Recently I was having a conversation with a client of mine who had reduced their pricing in order to increase sales. When they didn’t see the expected bump in results, they came to me for help (and I was thankful they did). While creating a solution turned out to be more nuanced than a quick fix (when crossing advertising copy, social media, call centre, and face-to-face sales scenarios, there is always complexity), there was one part of their puzzle that not only made a big difference, but was simple enough that I’d like to share it with you. Making this simple change, and rolling it out across a variety of their customer touch-points, directly contributed to a significant increase in sales. It’s also a technique that is fundamental to human conversation, and one I would suggest you mastered by the time you were 4 years old, but potentially have forgotten (as my client had).
My niece hasn’t forgotten though. She’s 5. Here’s what a recent conversation went like: “Guess what?” She says. “What?” I ask. “You’ll never believe me if I tell you,” She says. “What? Tell me!” I say, now on the edge of my seat. Only then did she tell me her news (Don’t worry, I’ll tell you her news at the end of this piece).
Turns out that by applying this simple technique my niece used so expertly, my client was able to realize their bump in sales that had eluded them months before. Here’s what it is:
Rather than simply stating what you want your customers to know, the trick is to build so much curiosity in your audience that they absolutely need to know what the change is and demand that you tell them. This requires a little self-control, because the rule is that if they don’t ask, you don’t get to tell. And if they never ask, you know you need to revise your approach of building curiosity. The challenge is placing that need to know in your customer’s mind.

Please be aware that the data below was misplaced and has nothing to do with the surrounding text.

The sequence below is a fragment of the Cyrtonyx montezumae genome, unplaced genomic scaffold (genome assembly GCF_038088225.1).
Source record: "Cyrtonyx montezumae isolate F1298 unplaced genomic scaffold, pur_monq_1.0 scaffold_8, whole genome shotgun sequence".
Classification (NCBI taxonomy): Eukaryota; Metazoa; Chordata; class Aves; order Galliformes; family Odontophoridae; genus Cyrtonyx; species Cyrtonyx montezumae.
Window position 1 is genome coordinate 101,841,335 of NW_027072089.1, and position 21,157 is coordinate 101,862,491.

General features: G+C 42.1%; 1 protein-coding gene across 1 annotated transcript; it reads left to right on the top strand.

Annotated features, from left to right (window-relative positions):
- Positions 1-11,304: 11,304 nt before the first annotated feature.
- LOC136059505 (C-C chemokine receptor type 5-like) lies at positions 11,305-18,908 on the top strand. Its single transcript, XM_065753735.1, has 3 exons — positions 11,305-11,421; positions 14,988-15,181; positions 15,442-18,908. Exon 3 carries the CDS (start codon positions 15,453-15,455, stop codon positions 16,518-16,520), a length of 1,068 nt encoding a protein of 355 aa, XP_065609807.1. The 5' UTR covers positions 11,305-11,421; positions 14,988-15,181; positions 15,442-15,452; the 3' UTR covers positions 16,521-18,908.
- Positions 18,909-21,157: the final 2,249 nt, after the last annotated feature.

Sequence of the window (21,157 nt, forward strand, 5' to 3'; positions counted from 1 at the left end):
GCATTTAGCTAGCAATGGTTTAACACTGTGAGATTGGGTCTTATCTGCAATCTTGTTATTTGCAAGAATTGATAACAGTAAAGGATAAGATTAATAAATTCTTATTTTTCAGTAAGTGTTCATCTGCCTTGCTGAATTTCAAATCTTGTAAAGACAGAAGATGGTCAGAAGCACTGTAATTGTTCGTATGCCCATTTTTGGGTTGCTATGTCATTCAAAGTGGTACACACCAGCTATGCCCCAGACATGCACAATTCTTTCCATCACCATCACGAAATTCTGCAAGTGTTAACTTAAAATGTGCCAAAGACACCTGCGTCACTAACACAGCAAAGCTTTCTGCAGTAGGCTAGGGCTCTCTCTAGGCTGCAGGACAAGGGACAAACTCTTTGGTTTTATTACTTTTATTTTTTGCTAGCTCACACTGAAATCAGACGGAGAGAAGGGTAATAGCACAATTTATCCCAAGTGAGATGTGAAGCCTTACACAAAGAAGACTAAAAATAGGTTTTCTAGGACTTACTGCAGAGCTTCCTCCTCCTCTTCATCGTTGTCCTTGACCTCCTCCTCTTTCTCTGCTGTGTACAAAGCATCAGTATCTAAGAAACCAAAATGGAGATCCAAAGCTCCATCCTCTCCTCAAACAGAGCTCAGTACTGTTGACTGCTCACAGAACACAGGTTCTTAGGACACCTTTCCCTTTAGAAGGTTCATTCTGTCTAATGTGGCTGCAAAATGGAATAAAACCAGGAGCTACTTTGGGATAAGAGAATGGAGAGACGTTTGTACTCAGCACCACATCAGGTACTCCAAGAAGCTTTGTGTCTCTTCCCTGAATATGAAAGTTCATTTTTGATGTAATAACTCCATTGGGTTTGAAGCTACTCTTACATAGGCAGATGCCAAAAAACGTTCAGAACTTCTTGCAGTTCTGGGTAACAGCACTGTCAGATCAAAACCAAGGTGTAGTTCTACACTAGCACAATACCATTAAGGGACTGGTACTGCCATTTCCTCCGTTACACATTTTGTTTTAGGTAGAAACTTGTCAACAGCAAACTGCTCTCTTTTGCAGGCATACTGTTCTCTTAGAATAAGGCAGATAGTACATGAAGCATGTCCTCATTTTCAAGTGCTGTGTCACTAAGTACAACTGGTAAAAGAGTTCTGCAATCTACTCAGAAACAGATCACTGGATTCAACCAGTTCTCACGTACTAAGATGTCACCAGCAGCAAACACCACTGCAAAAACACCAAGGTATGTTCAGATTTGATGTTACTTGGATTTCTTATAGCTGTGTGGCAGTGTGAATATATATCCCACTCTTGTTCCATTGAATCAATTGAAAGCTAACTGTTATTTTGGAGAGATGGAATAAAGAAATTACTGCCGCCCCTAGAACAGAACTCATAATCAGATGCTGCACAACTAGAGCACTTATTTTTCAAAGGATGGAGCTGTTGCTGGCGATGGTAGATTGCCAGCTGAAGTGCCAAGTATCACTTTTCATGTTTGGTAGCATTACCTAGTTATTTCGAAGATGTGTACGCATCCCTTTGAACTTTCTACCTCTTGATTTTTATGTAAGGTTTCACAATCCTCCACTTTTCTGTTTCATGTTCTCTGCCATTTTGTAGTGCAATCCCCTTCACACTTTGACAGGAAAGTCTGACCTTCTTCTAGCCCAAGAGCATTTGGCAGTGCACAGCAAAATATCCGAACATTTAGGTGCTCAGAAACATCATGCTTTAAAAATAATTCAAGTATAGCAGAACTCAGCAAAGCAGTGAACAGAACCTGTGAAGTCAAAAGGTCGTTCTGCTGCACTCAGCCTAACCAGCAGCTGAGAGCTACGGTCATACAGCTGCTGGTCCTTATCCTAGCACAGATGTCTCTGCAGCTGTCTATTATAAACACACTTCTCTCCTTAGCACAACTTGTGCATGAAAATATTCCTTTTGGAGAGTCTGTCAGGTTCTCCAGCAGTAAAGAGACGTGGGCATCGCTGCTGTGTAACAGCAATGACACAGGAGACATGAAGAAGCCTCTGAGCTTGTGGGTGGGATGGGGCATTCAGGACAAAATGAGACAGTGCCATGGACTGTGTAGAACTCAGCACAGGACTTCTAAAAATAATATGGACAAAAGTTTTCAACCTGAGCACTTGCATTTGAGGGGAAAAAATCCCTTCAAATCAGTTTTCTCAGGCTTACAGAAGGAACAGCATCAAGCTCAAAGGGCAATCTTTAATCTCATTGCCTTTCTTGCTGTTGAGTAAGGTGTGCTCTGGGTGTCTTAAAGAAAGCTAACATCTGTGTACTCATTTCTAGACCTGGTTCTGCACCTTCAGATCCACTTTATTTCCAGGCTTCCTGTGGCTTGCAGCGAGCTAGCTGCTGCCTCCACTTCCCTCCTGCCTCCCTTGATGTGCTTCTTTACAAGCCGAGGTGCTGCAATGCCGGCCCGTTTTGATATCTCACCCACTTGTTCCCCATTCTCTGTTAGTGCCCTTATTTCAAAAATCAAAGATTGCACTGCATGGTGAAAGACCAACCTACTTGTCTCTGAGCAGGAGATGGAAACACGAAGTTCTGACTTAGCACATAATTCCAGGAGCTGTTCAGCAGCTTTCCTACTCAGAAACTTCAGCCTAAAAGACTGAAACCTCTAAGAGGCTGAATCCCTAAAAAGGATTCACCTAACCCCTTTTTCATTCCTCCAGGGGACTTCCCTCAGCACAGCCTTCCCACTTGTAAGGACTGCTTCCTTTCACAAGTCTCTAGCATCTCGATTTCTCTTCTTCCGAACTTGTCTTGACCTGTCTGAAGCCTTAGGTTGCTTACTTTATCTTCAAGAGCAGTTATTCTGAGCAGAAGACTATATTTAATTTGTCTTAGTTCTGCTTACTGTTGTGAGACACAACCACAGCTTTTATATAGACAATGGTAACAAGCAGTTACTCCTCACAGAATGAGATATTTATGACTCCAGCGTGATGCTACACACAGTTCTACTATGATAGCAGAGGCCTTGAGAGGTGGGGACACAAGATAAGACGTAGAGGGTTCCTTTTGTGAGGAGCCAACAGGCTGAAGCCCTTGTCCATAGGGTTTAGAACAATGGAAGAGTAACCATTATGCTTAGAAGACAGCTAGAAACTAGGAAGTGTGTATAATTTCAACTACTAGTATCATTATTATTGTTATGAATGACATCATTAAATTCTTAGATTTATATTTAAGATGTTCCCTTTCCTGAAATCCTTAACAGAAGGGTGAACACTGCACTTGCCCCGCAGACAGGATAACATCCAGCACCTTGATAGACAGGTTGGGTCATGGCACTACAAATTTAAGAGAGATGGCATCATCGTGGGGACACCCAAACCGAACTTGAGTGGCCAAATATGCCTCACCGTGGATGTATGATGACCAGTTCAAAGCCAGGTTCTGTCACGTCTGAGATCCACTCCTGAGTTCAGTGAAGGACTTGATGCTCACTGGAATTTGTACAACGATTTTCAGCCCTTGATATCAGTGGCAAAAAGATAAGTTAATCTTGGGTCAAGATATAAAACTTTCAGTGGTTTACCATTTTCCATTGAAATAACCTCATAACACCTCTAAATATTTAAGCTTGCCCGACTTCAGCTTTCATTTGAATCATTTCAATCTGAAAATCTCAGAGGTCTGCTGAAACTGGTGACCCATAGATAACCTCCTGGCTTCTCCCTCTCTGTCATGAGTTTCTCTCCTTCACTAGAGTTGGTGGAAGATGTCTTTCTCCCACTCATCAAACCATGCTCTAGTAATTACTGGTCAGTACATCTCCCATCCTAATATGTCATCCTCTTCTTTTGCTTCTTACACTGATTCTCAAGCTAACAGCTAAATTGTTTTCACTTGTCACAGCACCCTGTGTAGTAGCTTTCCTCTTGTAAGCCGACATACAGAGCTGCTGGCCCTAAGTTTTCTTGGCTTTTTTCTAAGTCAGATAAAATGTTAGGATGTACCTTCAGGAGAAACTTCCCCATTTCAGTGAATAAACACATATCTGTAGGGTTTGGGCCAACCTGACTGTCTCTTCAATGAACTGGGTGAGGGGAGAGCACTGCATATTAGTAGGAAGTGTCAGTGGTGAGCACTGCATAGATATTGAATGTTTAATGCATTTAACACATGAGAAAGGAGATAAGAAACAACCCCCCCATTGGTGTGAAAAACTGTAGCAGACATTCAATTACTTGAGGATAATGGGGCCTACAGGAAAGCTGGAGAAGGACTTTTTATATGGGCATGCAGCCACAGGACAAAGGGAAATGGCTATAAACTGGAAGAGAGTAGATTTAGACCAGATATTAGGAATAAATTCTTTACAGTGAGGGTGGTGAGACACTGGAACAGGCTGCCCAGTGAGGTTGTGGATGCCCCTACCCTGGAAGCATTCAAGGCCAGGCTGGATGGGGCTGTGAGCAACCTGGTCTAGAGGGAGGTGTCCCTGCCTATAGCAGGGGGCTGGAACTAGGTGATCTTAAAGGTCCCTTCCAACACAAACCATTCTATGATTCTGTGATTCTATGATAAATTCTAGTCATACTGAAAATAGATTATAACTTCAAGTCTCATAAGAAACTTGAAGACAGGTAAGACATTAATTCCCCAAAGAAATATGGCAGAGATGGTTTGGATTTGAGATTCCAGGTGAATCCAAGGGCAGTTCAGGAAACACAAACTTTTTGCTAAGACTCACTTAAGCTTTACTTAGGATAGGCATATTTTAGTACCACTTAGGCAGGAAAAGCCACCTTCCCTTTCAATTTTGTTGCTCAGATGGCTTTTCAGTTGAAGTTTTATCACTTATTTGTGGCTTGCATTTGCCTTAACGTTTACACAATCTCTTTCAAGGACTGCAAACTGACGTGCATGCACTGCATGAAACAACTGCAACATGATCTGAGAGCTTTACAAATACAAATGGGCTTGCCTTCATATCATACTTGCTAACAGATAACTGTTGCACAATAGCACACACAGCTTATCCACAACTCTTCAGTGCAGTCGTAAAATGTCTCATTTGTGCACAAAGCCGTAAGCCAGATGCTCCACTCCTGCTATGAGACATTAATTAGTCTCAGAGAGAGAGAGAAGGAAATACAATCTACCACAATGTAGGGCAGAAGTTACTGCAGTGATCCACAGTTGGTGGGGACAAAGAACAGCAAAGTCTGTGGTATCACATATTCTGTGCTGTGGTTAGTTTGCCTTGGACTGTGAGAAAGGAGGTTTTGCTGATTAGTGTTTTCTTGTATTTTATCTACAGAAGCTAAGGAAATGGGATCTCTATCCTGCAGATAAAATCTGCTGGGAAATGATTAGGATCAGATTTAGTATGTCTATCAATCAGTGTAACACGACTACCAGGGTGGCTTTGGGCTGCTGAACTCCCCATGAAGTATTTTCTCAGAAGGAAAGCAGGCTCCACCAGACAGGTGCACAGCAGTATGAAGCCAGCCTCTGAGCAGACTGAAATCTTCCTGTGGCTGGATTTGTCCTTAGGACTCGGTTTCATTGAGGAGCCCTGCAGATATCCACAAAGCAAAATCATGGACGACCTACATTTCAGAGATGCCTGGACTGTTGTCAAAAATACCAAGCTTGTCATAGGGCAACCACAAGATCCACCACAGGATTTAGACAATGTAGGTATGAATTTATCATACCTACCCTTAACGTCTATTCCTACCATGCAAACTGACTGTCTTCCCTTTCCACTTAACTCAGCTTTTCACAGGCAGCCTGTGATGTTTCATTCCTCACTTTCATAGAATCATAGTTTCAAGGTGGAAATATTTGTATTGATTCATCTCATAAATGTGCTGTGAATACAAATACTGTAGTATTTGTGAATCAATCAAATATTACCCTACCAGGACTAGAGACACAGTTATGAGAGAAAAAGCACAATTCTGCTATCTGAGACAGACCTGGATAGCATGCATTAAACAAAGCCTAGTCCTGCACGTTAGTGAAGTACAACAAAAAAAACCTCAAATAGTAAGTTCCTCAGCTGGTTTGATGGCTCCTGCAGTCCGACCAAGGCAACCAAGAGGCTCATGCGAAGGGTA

Back in the heyday of door-to-door sales, this technique was called “sizzling.” To illustrate, let’s think about what sizzles. Bacon for example. Sure, you may not want bacon right now. But if you hear it, sizzling noisily on the pan, smoke wafting into the air, carrying with it delicious bacon-y aromas, you suddenly want bacon (I even bet you kinda want bacon now!). It’s the same with your important piece of news. Turn it onto bacon and sizzle it.
Putting It Into Action
There are literally hundreds of ways to do this. One example I hear on occasion goes something like, “I was talking to someone just the other day who was able to solve that problem and they were amazed at how easy it was.” (You’ll find the approach that works for you.) Then wait for them to ask. Sometimes the waiting can feel like an eternity, but just like bacon, it may take a few moments for your message to cook. You’ll find it’s worth it.
Here’s a recent poster from Westjet (part of a series), that uses the sizzle technique to create curiosity about their fares to London. Notice what they don’t tell you:
My Niece’s Big News
As promised, here’s my niece’s news. Her Pokemon had evolved from Weedle to Kakuna. Did learning it change my life? Nope. But because she sizzled the news as hard as she did, I knew it was a big deal for her and I replied enthusiastically. Your customers may do the same (just don’t make it about Pokemon).
If This Was Helpful…
If this was helpful, just think what a live conversation would do. We help select companies of all sizes (from 1 employee to thousands) fine tune their messaging to ensure it delivers the intended results.